Into the Woods

August 17, 2021

Author: Phyllis Root
Photographer: Kelly Povo

We have always visited the woods in springtime for those early spring ephemerals that need to bloom before the trees leaf out.  But we’ve learned that some flowers grow in the shade of trees throughout the summer because they don’t need sunshine—they have no chlorophyll to make their own food and depend on fungi and rotting debris to feed them.  

One of these flowers is autumn coralroot.  Like most of the coralroots it has no chlorophyll (early coralroot has a little chlorophyll in its stem but still needs fungi), so it can bloom even in deep shade.  On an August evening we headed to a county park where almost all of the trees are virgin forest and where, thanks to a tip from a wildflower friend, we had seen autumn coralroot growing last September.  

Maybe we were a week or so too early.  Maybe this year the coralroot decided to wait out the drought—the ground was so hard it was easy to imagine plants underground with little jackhammers trying to break through.  Whatever the reason, the only possible sign of autumn coralroot was a mowed-over brown patch of dried stems sticking a few inches out of the ground that might possibly have been last year’s autumn coralroot stems.

We did see lots of ghost pipe just emerging from the leaf litter, so white it seemed to glow. Like coralroot, ghost pipe has no chlorophyll—it, too, depends on fungi to feed it. Finding ghost pipe always feels like a treat, something pale and mysterious unfolding as it grows and looking, well, ghostly.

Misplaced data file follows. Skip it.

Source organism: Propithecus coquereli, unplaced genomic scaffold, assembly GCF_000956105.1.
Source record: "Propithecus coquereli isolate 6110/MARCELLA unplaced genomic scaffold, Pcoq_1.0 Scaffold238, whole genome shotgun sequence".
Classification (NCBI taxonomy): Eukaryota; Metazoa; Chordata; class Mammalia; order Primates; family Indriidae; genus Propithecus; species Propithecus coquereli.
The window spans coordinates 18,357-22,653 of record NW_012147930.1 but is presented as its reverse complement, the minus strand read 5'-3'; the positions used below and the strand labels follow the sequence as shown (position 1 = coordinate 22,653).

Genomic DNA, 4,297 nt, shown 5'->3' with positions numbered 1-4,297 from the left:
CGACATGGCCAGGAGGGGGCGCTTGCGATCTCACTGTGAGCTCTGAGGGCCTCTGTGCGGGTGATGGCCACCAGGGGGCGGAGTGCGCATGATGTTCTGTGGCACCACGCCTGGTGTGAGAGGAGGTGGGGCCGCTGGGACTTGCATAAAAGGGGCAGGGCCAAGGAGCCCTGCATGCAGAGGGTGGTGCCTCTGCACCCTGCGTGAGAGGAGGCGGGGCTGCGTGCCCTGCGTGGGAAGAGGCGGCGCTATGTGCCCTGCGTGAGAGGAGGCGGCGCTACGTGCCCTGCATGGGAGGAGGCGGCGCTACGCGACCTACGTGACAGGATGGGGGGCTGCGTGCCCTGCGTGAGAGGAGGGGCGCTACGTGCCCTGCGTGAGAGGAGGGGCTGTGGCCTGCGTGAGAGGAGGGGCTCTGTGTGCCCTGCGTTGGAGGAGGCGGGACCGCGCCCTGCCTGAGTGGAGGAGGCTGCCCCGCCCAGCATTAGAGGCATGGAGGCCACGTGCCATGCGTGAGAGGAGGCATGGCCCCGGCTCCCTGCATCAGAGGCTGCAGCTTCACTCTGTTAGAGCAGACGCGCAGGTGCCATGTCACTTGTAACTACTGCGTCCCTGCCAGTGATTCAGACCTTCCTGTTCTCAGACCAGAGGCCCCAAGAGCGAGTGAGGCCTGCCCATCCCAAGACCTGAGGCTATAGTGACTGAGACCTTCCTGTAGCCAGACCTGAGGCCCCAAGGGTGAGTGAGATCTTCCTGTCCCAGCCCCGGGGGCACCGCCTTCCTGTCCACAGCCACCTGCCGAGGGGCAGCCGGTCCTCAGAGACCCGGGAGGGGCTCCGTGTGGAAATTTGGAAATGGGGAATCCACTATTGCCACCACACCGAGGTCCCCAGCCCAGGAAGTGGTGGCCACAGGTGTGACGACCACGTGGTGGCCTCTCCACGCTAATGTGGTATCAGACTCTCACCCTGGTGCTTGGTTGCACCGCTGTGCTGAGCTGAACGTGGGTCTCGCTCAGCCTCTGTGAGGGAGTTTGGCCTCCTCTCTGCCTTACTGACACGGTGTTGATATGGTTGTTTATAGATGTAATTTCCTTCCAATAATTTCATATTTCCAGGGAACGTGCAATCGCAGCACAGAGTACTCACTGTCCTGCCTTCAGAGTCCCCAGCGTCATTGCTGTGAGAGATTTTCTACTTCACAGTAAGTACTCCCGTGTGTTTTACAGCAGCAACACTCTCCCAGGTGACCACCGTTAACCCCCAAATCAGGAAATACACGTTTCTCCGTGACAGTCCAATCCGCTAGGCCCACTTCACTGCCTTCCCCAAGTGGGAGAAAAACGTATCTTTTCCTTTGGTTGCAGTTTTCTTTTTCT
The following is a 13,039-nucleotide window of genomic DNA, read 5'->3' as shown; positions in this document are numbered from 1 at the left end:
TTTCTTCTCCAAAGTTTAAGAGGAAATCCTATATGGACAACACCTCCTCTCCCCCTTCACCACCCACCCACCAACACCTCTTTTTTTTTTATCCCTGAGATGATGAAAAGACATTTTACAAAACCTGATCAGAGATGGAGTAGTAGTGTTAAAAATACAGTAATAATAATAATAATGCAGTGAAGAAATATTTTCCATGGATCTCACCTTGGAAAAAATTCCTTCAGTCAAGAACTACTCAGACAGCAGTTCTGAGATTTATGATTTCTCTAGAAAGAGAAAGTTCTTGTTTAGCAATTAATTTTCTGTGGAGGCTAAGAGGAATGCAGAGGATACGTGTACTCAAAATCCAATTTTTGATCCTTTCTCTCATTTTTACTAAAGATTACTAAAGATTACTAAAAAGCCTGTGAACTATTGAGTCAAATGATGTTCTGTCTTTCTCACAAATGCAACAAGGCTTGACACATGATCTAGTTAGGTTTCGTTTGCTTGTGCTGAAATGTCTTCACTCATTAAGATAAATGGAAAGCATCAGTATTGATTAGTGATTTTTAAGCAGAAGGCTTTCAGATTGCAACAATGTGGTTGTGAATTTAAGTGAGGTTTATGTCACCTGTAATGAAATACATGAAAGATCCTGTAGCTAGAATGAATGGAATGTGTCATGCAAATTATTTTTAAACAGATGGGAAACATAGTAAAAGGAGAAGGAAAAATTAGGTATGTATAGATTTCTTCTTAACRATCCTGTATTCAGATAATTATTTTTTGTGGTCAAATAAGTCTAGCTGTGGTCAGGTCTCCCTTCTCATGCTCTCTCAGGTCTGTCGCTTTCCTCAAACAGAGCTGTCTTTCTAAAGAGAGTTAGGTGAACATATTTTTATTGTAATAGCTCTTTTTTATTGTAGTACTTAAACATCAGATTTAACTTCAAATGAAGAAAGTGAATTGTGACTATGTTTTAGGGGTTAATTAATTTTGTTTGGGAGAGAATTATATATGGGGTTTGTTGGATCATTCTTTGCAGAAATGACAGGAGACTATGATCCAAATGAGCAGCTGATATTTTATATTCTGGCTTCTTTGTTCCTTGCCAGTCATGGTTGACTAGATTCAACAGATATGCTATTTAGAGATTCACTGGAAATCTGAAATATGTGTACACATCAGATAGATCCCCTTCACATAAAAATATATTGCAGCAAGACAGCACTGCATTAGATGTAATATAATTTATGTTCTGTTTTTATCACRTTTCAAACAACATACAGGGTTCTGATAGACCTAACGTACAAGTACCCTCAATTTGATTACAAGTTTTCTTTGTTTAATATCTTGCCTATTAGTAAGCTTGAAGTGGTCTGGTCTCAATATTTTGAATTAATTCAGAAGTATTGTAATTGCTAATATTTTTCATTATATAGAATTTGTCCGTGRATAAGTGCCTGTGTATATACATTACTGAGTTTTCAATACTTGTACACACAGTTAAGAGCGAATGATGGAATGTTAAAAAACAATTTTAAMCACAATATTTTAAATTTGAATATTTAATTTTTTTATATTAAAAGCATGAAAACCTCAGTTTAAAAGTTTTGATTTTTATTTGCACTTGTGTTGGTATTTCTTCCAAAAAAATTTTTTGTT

We were thrilled, too, to find zigzag goldenrod growing at the edge of the woods.  This year we’re working on learning all of the goldenrods, and being able to identify zigzag brings our total of ones we’re sure of to four out of eighteen:  zigzag, stiff, white upland, and grass-leaved. Only fourteen more to go.

The evening was still so hot that we dripped with sweat. Like ghost pipe and the ghost of autumn coralroot, we, too, were shade lovers, glad of the occasional breeze.  And since we, too, have no chlorophyll, we were glad, to come across a weekly summer event in nearby Henderson, full of classic cars, folks enjoying the evening, and food trucks where we feasted before we headed home.

Author: Phyllis Root and Kelly Povo,

Phyllis Root is the author of fifty books for children and has won numerous awards. Kelly Povo, a professional photographer for over thirty years, has exhibited in galleries and art shows across the country. She and Phyllis Root have collaborated on several books. This is their first book on Minnesota's Native Wildflowers.

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